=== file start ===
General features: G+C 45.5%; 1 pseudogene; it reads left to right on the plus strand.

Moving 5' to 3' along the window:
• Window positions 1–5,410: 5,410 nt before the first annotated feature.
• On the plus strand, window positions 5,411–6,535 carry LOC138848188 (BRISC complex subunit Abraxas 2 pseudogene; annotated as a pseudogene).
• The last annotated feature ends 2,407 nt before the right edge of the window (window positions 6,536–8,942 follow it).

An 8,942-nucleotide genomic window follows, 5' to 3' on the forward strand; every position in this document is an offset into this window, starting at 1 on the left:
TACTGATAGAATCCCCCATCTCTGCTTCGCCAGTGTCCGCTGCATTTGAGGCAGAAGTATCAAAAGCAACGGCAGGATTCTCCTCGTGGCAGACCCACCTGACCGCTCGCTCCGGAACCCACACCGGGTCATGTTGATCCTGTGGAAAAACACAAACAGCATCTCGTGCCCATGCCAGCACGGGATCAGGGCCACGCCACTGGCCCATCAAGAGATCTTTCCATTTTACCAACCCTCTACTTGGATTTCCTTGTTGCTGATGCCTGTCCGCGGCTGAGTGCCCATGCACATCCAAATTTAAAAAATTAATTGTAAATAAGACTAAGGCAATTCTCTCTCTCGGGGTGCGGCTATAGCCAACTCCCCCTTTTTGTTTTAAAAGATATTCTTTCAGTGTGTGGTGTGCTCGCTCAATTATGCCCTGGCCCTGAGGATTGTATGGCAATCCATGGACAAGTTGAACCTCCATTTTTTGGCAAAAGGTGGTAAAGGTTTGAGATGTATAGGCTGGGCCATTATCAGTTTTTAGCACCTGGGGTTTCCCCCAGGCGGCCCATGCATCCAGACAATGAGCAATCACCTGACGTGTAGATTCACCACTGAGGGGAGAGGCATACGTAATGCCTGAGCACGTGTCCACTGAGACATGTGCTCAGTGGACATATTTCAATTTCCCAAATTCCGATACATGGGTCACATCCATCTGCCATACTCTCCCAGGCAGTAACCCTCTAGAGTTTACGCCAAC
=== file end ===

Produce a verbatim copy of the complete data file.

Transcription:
General features: G+C 45.5%; 1 pseudogene; it reads left to right on the plus strand.

Moving 5' to 3' along the window:
• Window positions 1–5,410: 5,410 nt before the first annotated feature.
• On the plus strand, window positions 5,411–6,535 carry LOC138848188 (BRISC complex subunit Abraxas 2 pseudogene; annotated as a pseudogene).
• The last annotated feature ends 2,407 nt before the right edge of the window (window positions 6,536–8,942 follow it).

An 8,942-nucleotide genomic window follows, 5' to 3' on the forward strand; every position in this document is an offset into this window, starting at 1 on the left:
TACTGATAGAATCCCCCATCTCTGCTTCGCCAGTGTCCGCTGCATTTGAGGCAGAAGTATCAAAAGCAACGGCAGGATTCTCCTCGTGGCAGACCCACCTGACCGCTCGCTCCGGAACCCACACCGGGTCATGTTGATCCTGTGGAAAAACACAAACAGCATCTCGTGCCCATGCCAGCACGGGATCAGGGCCACGCCACTGGCCCATCAAGAGATCTTTCCATTTTACCAACCCTCTACTTGGATTTCCTTGTTGCTGATGCCTGTCCGCGGCTGAGTGCCCATGCACATCCAAATTTAAAAAATTAATTGTAAATAAGACTAAGGCAATTCTCTCTCTCGGGGTGCGGCTATAGCCAACTCCCCCTTTTTGTTTTAAAAGATATTCTTTCAGTGTGTGGTGTGCTCGCTCAATTATGCCCTGGCCCTGAGGATTGTATGGCAATCCATGGACAAGTTGAACCTCCATTTTTTGGCAAAAGGTGGTAAAGGTTTGAGATGTATAGGCTGGGCCATTATCAGTTTTTAGCACCTGGGGTTTCCCCCAGGCGGCCCATGCATCCAGACAATGAGCAATCACCTGACGTGTAGATTCACCACTGAGGGGAGAGGCATACGTAATGCCTGAGCACGTGTCCACTGAGACATGTGCTCAGTGGACATATTTCAATTTCCCAAATTCCGATACATGGGTCACATCCATCTGCCATACTCTCCCAGGCAGTAACCCTCTAGAGTTTACGCCAAC